Marshall Thundering Herd football lost an all-time great person, player, and ambassador this week with the passing of one of the most important men in program history.
Former quarterback Reggie Oliver passed away Tuesday at age 66 from head injuries sustained from a serious fall in Huntsville, Alabama last week. Oliver was one of the most important figures in Marshall football history dating back to the darkest days in the program’s history.
Oliver was recruited to Marshall in 1970 as a highly-touted quarterback from Druid High School in Tuscaloosa, Alabama. He was one of five players in that class that wound up taking their talents to Marshall University from Druid High School in a group that seemed destined to get Marshall football back on track.
But as a freshman in 1970, Oliver didn’t make the trip to East Carolina in mid-November in a turn of events that saved his life. However, several of his other Druid High School teammates were tragically killed in the November 14, 1970 plane crash that took the lives of 75 people aboard Southern Airways Flight 932.
The football program had to rebuild from nearly scratch and Oliver could have transferred somewhere else, but he stuck it out and stayed with the Herd throughout his entire college career. He started every game at quarterback for Marshall from 1971-1973, but no game was bigger than what took place on Sept. 25, 1971.
In the first home game since the plane crash nearly a year earlier, Oliver led the Herd to a miraculous 15-13 win over Xavier that was capped off with a 13-yard touchdown pass to Terry Gardner as time expired in a play that will be forever known as “213 Bootleg Screen.” Many consider this to be the biggest win in Marshall football history given the circumstances.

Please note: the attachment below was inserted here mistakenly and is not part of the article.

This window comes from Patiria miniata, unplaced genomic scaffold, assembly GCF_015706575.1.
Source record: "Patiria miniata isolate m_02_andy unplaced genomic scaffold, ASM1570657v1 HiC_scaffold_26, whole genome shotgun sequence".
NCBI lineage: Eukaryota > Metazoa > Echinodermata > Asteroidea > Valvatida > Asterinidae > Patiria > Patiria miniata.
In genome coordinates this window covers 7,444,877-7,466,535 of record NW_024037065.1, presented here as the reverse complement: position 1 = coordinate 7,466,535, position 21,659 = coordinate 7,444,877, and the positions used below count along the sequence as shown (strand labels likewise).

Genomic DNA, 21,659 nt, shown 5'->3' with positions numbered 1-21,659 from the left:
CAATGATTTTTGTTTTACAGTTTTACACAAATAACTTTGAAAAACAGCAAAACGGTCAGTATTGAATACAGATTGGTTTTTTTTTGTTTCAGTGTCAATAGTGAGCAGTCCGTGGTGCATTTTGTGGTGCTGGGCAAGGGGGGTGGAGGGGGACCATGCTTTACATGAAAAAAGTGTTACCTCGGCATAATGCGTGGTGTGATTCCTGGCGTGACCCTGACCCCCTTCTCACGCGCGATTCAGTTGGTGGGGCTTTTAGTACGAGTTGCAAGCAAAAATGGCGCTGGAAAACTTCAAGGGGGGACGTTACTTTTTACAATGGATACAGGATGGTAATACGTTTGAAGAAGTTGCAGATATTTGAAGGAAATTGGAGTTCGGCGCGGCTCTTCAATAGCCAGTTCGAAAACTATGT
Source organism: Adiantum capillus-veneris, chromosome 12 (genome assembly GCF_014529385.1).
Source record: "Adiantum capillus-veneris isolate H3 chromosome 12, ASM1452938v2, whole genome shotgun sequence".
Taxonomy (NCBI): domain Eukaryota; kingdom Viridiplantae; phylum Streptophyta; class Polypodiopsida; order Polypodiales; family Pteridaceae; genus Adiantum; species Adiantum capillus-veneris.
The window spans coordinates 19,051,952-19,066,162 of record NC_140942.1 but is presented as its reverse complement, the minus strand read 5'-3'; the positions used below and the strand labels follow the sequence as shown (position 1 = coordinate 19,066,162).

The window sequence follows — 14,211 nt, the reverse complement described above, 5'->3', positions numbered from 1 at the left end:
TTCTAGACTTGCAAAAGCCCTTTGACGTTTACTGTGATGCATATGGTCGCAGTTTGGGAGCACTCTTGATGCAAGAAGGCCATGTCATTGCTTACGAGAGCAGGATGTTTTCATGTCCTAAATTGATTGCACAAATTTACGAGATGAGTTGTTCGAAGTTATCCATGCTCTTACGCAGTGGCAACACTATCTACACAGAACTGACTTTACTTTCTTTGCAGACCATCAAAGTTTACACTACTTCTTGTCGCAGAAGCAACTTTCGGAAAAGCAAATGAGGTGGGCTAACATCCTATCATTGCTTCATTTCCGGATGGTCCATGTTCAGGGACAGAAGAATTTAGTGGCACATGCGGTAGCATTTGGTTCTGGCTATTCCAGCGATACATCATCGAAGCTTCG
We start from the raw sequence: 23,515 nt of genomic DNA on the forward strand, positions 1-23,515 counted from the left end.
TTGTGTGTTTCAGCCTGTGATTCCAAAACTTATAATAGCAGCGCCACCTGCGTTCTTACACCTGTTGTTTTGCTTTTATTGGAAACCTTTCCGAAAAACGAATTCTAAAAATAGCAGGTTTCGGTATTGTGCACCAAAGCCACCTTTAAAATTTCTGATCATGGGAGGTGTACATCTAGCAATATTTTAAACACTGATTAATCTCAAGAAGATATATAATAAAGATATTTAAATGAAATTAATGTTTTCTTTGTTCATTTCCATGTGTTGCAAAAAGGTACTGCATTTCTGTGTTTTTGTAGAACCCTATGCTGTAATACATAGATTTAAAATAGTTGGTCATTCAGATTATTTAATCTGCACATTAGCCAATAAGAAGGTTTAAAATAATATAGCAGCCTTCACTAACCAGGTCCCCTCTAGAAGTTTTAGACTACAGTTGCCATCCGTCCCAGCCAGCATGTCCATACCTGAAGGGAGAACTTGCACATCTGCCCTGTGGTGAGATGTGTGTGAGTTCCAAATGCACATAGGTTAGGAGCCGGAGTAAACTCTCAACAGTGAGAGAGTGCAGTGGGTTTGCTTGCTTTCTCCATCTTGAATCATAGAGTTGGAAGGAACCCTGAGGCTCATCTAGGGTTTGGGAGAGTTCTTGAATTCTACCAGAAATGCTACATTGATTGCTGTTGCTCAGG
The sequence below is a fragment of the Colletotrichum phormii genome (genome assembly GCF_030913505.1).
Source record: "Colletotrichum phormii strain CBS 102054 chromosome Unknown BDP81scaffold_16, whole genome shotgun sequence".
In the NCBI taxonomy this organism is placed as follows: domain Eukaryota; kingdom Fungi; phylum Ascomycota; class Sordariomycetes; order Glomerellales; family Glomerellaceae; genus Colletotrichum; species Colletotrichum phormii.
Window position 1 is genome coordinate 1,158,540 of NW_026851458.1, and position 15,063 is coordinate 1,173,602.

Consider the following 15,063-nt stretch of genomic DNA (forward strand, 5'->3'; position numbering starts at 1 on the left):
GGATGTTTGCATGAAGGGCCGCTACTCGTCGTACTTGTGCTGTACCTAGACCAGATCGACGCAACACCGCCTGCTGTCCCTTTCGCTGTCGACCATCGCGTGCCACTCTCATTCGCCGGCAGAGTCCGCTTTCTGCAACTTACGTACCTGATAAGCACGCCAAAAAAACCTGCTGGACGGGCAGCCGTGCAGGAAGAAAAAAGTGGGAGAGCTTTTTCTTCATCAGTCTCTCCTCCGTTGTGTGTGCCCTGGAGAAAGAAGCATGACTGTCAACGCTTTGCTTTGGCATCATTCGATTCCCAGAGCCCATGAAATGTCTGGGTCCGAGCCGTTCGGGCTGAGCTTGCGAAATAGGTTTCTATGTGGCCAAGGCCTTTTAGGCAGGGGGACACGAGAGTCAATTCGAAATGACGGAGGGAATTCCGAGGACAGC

Ernie Salvatore, former sports writer and editor for The Herald-Dispatch who passed away in 2009, called the final drive against Xavier in 1971 “the greatest quarterback performance I’ve seen in my 50 years of covering Marshall” in 2006.
Oliver led the Young Thundering Herd with pride, a team filled with freshmen that had little to no college football experience and a team that took underdogs to a whole new level.
He graduated in 1973 as the Herd’s all-time passing leader in nearly every statistical category by that point and briefly played professionally with the Jacksonville Sharks of the World Football League in 1974. Oliver’s path brought him back to Huntington, West Virginia in the coming years when he became a coach and teacher at Huntington High School.
Marshall football came calling in the late-1970’s when Oliver joined then-head coach Sonny Randle’s staff in 1979. And although the results still weren’t showing in the win/loss column at that time, many consider Randle and Oliver’s tenure as the start of the stability in Marshall’s football program and the catalyst for what would follow in the coming years.
Oliver would teach and coach at Eastmoor Academy in Columbus, Ohio and Bowling Green State University in Ohio as well. His efforts in helping bring Marshall football back from the aftermath of the plane crash were brought to the big screen in 2006 with the release of the Warner Bros. film “We Are Marshall.”
Arlen Escarpeta played Oliver in the film and depicted what he went through in 1970 and 1971 as a member of the Herd. Oliver consistently came back to Marshall time and time again and proved his love for the school and football program he helped get back on its feet nearly 50 years ago.
His infectious smile and passion made him one of the most beloved figures in Marshall history and his role in helping bring the Herd back from the ashes cannot be overstated. No matter where life took him, Oliver never forgot his time at Marshall and how much it helped shape not only his life, but the university and football program’s history.
And it’s only fitting that Oliver’s speech at the spring fountain ceremony back in April was closed out with words that sum up his feelings towards the school he helped bring back from ashes to glory.
“I love Marshall, I keep coming back, and I always will because We Are…”